Apr 18, 2010

Extruding Fun!

Two posts ago, I promised you a little something on clay guns. If you were born in the era of Playdough like I was, you'll probably remember those funky little plastic things with all the holes in them. You'd take a mound of the dough and push it through these holes and you would automatically have things like spaghetti and crazy Playdough hair. Clay guns and extruders follow the same principals.

There are a wide range of clay extruders and guns on the market, today. The most common one is a three piece gun plus shape discs by Sculpey. It has a barrel, a screw-on end cap to hold the shape discs, and a plunger to push the clay through. The discs come with cut-out shapes such as swuares, diamonds, triangles, circles, stars, etc. The Sculpey Clay Gun is very cheap - you can usually find one for about $7.00.

Overall, this clay gun is pretty sturdy for what it's worth. It's all metal, which is an added advantage when it comes to all the pushing you'll have to do on it. The downside is that the plunger needs to be pushed, and after awhile it really takes its toll on your hands, that's for sure. You can make things a little easier if you knead and condition your clay really well before putting it in the barrel, but the firmer brands of clay can be a lot harder to push through even if they are well kneaded. Sculpey III is one of the more softer brands of clay, so it is rather easy to tell that this gun was built for use with Sculpey III, hence the producer of this particular clay gun.

Another downside is that it can be a pain to clean. To clean, what I usually do is push any reminants of clay that are stuck to the insides of the barrel with one of my blunt clay tools. Then I get a piece of paper towel, spray it with rubbing alcohol, and wipe the insides of the barrel using my fingers. I've got long skinny fingers, so it definitely aids in this tedious process. Then I just wipe down the plunger, discs, and end cap with paper towel and a spray of rubbing alcohol.

But to be honest, I'd rather do away with all the hassle of the Sculpey clay gun and upgrade to something a little better. The best clay gun I have found is the Makin's Professional Ultimate Clay Extruder, which makes up where the Sculpey model falls short.

Not only is the Makins's Clay Extruder all metal, it is also a lot easier to clean and a lot easier to use. Instead of a plunger that you push, this plunger actually twists like a screw, which is a lot easier on the hands and provides a lot more strength and leverage even when the clay is firm. An added bonus is the fact that the plunger comes with a rubber 'O' Ring on the end so that the barrel of the extruder stays nice and clean. To clean, all of the parts just need a quick wipedown with paper towel and rubbing alcohol. The price is a steal, as well - only $20-$25 depending on where you get it.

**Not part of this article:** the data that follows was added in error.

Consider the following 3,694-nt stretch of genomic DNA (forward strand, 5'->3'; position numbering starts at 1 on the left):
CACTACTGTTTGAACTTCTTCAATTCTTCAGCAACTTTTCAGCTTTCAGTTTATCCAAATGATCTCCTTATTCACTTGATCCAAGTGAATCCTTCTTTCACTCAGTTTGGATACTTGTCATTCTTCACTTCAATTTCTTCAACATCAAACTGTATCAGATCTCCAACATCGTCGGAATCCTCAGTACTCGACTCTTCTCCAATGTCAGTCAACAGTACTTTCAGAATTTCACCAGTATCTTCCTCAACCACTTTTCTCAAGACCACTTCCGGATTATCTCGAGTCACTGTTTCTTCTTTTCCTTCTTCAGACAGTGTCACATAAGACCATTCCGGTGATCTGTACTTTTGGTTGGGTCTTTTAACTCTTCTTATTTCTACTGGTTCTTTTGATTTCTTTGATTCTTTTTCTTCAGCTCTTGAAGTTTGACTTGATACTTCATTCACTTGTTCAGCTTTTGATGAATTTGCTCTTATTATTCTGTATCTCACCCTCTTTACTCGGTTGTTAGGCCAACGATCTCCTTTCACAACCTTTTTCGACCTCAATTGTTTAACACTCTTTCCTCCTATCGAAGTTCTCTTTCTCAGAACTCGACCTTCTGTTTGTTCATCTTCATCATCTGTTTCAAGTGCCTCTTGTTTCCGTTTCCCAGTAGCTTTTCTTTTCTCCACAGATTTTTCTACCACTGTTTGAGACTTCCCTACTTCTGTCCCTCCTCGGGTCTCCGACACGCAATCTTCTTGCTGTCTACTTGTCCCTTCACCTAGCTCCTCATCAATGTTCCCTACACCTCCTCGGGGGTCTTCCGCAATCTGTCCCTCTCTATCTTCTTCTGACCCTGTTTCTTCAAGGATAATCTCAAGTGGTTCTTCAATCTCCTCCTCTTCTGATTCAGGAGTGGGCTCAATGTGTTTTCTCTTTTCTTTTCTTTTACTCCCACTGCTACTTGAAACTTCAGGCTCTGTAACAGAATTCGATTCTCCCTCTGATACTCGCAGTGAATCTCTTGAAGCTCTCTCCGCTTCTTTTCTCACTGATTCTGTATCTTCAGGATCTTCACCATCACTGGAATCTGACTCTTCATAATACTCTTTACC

You can buy extra discs for the Makin's model, as well... and there is a disc that allows for the shapes to be hollow so that you may use them as beads. If you're a beadmaker, this is definitely very handy.

When I had my Sculpey clay extruder, there were a few discs that I really liked that I couldn't get with the Makin's clay extruder in the same size, so what I did was take a hammer and gently flatten the lip on the sides of the Sculpey discs and now I can use them with my Makin's extruder. If your clay is extra firm, it'll be a good idea to back up a Sculpey disc with a Makin's disc that has a shape that is slightly bigger so that the pressure is put on the Makin's disc, passes through it, and then passes through the Sculpey disc with ease. This makes a lot of difference because the Sculpey discs are rather thin and can easily bend with too much pressure when they are in the larger Makin's clay extruder.

If you don't have any art supply stores nearby, you can buy the Makin's clay extruder online at The Clay Store.

In addition to clay extruders such as these, there are many other tools that you can use that can be easier to find. Many clay artists find that for fine round strands of clay (for hair, pasta, yarn, etc.) can be easily obtained by using a garlic press - and they tend to be very easy to clean, as well.

One of my personal favourites is cake decorating bags and tips. If you soften your clay down to the point where it is the texture of a pliable icing or frosting, you can use it just like you do to decorate a cake. To get your clay down to a smooth consistency, it is best to knead the clay until it is extremely soft and then put it on a clean work surface - add a small amount of liquid clay and then mash the mixture together until it is nice and smooth. I like to use the handle of a spoon for this part. You can pipe designs directly onto the clay you want to decorate, or you can pipe designs onto a ceramic tile, bake them until firm, let them cool, and then store for future use for all your decorating needs.

Is there anything you want to hear about in my next blog entry? I am always taking suggestions! :)